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Does the Source of the Steak Really Matter?

Every product and service is in a constant battle to differentiate itself from the competition, and convince the public that it stands above the rest. We’ve gotten so used to this in TV advertising and other forms of marketing that we hardly even notice these claims anymore. A fast food commercial might show us a perfect picture of a hamburger, but we’ve all been to those places, and we all know the difference between advertising and reality. The advertised version of the product is carefully arranged, decorated and photographed by a team of professionals — and the ingredients they use for the photo shoots aren’t even necessarily edible!

There may even be one or two steakhouse chains who employ these tactics, and although this is simply how the game is played when big advertising budgets are involved, steak is one cuisine we think should never be misrepresented!

In particular, those advertisements make us think about what really matters when it comes to steak. When it comes down to brass tacks, what makes a really good steak? What’s the one element that you can’t live without, if you want to have an exceptional steakhouse experience?

There are a few possible answers: The experience and skill of the chef, the way the steak is prepared, the sides and drinks that go along with the meal, and the service and atmosphere. But before all of these important elements, there’s one thing that stands alone as arguably the most important of all: The source of the steak.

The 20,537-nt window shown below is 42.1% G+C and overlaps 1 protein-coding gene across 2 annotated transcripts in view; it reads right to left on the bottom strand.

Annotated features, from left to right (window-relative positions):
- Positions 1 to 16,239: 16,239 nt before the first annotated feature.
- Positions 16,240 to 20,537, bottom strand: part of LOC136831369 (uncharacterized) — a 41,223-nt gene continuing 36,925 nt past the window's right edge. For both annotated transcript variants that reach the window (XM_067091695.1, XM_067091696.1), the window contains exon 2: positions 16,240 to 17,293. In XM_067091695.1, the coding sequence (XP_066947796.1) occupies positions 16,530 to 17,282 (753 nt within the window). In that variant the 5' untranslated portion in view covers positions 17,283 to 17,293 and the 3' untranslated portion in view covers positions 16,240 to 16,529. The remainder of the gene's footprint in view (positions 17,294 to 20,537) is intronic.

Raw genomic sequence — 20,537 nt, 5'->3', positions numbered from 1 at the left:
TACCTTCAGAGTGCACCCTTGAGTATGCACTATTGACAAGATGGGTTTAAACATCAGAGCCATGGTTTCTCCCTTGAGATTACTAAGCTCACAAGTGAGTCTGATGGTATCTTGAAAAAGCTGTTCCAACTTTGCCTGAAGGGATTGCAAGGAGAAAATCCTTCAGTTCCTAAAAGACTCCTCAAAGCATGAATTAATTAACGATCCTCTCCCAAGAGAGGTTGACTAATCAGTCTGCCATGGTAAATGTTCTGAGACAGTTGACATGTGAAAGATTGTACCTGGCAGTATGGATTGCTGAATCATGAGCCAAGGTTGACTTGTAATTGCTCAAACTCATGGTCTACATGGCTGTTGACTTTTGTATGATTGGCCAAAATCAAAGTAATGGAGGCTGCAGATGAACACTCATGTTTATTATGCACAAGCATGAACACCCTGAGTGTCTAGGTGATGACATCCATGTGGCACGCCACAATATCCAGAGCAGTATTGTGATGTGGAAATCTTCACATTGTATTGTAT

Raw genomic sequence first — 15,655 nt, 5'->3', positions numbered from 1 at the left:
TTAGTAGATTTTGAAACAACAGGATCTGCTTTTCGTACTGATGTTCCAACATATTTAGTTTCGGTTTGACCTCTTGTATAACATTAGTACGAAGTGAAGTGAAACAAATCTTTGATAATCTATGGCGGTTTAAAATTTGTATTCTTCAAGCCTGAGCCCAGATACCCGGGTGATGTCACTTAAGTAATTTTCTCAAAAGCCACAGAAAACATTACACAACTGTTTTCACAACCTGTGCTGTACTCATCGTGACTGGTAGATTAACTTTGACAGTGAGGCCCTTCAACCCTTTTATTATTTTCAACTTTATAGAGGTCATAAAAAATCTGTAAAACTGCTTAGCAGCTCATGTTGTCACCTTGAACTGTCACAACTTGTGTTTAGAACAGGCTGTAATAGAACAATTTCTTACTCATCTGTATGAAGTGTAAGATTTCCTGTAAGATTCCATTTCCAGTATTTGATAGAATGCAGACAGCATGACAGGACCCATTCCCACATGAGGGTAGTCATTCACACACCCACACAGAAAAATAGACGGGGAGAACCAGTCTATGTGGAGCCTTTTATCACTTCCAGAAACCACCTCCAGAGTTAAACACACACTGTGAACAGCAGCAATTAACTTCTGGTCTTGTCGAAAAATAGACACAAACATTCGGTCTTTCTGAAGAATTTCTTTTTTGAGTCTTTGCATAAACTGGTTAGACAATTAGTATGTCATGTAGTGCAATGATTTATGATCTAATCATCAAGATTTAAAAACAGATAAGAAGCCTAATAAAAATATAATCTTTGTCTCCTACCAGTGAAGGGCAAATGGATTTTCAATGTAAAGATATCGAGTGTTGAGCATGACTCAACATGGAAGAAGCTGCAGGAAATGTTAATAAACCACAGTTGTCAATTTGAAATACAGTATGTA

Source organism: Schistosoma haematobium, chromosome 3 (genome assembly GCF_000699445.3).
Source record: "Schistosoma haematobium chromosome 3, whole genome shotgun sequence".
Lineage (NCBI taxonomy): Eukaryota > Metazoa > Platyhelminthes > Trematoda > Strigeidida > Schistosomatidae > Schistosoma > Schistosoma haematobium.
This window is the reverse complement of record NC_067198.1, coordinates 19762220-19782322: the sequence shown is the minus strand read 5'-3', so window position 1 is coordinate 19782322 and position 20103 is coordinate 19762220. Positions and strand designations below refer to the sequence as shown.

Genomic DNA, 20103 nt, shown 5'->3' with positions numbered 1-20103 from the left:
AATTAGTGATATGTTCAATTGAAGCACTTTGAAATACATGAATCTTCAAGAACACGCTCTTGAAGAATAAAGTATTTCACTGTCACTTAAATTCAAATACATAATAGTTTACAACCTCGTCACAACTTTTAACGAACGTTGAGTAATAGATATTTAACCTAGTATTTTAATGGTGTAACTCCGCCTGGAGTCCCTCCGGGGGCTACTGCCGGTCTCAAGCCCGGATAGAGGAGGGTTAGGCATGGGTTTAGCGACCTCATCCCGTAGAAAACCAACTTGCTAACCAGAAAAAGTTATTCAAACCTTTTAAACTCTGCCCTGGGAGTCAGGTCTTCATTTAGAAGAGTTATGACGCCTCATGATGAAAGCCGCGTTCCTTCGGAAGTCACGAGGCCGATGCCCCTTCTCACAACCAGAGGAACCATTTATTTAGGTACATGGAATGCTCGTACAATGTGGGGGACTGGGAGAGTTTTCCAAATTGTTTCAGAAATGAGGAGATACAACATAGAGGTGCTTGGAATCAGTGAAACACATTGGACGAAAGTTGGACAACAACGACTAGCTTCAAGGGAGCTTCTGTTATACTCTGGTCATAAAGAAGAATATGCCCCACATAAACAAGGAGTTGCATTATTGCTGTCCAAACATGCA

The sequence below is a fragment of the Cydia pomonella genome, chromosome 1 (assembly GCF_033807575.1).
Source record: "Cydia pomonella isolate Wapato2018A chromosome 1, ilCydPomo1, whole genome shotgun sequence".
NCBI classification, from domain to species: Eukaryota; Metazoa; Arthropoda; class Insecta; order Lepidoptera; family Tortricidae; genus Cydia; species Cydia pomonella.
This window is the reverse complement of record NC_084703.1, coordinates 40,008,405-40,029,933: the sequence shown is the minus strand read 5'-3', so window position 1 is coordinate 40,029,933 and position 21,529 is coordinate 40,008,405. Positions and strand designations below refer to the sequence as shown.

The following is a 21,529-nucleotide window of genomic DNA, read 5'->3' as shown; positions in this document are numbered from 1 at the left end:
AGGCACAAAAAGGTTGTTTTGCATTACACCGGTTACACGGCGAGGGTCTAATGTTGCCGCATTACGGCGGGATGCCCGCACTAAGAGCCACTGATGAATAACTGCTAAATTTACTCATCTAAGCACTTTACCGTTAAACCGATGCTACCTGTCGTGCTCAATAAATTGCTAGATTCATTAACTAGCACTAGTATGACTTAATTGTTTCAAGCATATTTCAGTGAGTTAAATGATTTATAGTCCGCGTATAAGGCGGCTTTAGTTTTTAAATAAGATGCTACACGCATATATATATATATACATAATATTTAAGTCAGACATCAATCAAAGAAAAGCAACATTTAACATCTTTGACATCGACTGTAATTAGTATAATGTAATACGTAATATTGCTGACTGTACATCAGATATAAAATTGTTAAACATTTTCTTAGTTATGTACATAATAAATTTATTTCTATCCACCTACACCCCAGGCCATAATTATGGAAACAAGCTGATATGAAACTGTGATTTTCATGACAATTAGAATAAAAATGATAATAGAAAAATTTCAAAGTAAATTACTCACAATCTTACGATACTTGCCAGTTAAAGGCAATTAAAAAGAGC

Does it matter? Yes. If you ask any steak aficionado or steakhouse chef, they’ll point to the source of the beef as a supremely important indicator of quality. A great chef and a great steakhouse can make a decent meal out of a second-rate cut of beef, but at the end of the day, the limitations of the steak itself will be obvious. It will be too tough, or will lack flavor, or be too dry. A lot of things can and do go wrong with the quality of the meat is low.

What are the best sources for steak? There are many great source, depending on where you live and what’s available in the area. Local grass-fed cuts of beef can be incredible, and many steakhouses have close relationships with these local cattle farmers because they trust the quality of the beef, and prefer to support local business.

But local doesn’t always necessarily mean better. USDA Prime is the qualification to look for if you’re ordering American beef off the menu. USDA Choice can also be very good, but Prime is the indicator of top quality. There are also many excellent imported beefs from Japan (in some cases the beef itself is important, and in others, Japanese cattle are raised here in the USA) and other parts of the world.

In fact, the source of your steak is one of the most interesting things about the steakhouse experience, and knowing something about the source gives your experience an added dimension. So the next time you visit your local steakhouse, ask about the source! And if you’re unable to get much information, consider a different establishment next time around.

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